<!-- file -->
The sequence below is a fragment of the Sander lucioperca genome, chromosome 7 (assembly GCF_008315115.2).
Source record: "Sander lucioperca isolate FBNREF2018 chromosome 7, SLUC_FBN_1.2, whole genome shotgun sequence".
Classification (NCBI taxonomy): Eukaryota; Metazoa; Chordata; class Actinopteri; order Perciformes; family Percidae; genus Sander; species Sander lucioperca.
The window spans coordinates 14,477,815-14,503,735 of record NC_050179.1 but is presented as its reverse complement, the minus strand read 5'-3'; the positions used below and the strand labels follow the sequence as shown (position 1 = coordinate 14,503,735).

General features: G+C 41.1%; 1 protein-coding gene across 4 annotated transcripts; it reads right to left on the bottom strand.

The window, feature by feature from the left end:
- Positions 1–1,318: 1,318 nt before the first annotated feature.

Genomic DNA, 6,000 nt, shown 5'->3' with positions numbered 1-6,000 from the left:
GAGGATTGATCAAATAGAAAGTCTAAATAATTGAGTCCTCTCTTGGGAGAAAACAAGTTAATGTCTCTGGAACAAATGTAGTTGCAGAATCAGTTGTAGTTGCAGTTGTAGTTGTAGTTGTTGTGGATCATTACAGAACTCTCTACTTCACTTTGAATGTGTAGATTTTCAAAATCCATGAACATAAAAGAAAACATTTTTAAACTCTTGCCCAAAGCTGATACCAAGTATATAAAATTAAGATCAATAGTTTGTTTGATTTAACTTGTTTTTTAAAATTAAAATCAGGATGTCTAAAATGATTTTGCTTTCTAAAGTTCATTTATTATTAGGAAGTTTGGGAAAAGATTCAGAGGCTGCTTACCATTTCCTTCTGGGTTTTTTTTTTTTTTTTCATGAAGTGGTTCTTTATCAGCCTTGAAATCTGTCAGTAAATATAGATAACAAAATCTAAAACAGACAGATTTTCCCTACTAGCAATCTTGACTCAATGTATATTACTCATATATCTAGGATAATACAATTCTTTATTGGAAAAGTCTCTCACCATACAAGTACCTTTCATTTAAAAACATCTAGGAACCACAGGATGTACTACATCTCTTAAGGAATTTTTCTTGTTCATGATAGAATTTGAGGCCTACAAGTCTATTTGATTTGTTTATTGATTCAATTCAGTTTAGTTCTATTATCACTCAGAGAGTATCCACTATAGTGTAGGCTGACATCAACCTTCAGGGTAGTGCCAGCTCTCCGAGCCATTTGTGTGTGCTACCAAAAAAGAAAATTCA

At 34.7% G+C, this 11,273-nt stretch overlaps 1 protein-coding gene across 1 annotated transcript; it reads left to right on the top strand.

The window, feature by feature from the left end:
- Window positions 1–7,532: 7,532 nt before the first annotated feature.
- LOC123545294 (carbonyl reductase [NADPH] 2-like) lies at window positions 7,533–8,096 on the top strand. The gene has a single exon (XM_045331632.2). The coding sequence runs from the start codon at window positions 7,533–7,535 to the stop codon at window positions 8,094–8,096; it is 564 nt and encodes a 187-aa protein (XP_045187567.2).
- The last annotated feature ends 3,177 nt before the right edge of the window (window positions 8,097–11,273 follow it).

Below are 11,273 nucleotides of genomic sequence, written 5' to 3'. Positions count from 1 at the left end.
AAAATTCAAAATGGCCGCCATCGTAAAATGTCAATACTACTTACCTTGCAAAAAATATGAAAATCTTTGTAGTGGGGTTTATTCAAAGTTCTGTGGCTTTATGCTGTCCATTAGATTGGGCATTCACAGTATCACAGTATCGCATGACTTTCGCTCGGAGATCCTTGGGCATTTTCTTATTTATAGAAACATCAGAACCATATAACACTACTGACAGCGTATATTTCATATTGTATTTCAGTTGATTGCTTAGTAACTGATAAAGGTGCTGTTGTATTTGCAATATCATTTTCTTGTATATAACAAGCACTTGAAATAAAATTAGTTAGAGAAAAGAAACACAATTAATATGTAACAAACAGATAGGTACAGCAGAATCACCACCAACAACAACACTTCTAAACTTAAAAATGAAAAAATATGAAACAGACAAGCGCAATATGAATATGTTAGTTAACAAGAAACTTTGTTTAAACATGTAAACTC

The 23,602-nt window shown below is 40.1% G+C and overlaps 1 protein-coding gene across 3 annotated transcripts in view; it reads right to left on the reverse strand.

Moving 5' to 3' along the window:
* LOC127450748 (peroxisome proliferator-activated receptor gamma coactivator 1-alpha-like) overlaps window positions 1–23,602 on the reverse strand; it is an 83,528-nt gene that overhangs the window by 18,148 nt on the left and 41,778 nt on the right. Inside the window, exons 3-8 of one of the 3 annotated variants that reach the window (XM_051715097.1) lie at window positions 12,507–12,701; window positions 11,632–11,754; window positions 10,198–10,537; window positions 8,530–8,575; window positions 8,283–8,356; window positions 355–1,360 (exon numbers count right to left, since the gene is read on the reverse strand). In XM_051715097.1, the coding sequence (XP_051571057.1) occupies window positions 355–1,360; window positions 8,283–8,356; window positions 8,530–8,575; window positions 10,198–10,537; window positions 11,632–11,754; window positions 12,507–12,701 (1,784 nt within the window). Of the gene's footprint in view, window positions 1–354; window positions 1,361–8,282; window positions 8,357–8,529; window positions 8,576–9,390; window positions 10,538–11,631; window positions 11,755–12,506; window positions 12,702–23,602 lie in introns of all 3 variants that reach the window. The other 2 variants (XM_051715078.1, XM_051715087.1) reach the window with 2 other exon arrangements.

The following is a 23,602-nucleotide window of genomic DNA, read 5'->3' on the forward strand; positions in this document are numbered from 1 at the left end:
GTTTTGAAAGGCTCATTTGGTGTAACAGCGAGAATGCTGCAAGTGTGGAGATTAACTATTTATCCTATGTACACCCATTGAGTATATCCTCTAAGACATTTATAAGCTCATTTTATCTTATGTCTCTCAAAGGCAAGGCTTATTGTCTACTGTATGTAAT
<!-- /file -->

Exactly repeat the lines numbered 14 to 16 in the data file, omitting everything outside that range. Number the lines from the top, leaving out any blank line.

- The last annotated feature ends 3,177 nt before the right edge of the window (window positions 8,097–11,273 follow it).

Below are 11,273 nucleotides of genomic sequence, written 5' to 3'. Positions count from 1 at the left end.
AAAATTCAAAATGGCCGCCATCGTAAAATGTCAATACTACTTACCTTGCAAAAAATATGAAAATCTTTGTAGTGGGGTTTATTCAAAGTTCTGTGGCTTTATGCTGTCCATTAGATTGGGCATTCACAGTATCACAGTATCGCATGACTTTCGCTCGGAGATCCTTGGGCATTTTCTTATTTATAGAAACATCAGAACCATATAACACTACTGACAGCGTATATTTCATATTGTATTTCAGTTGATTGCTTAGTAACTGATAAAGGTGCTGTTGTATTTGCAATATCATTTTCTTGTATATAACAAGCACTTGAAATAAAATTAGTTAGAGAAAAGAAACACAATTAATATGTAACAAACAGATAGGTACAGCAGAATCACCACCAACAACAACACTTCTAAACTTAAAAATGAAAAAATATGAAACAGACAAGCGCAATATGAATATGTTAGTTAACAAGAAACTTTGTTTAAACATGTAAACTC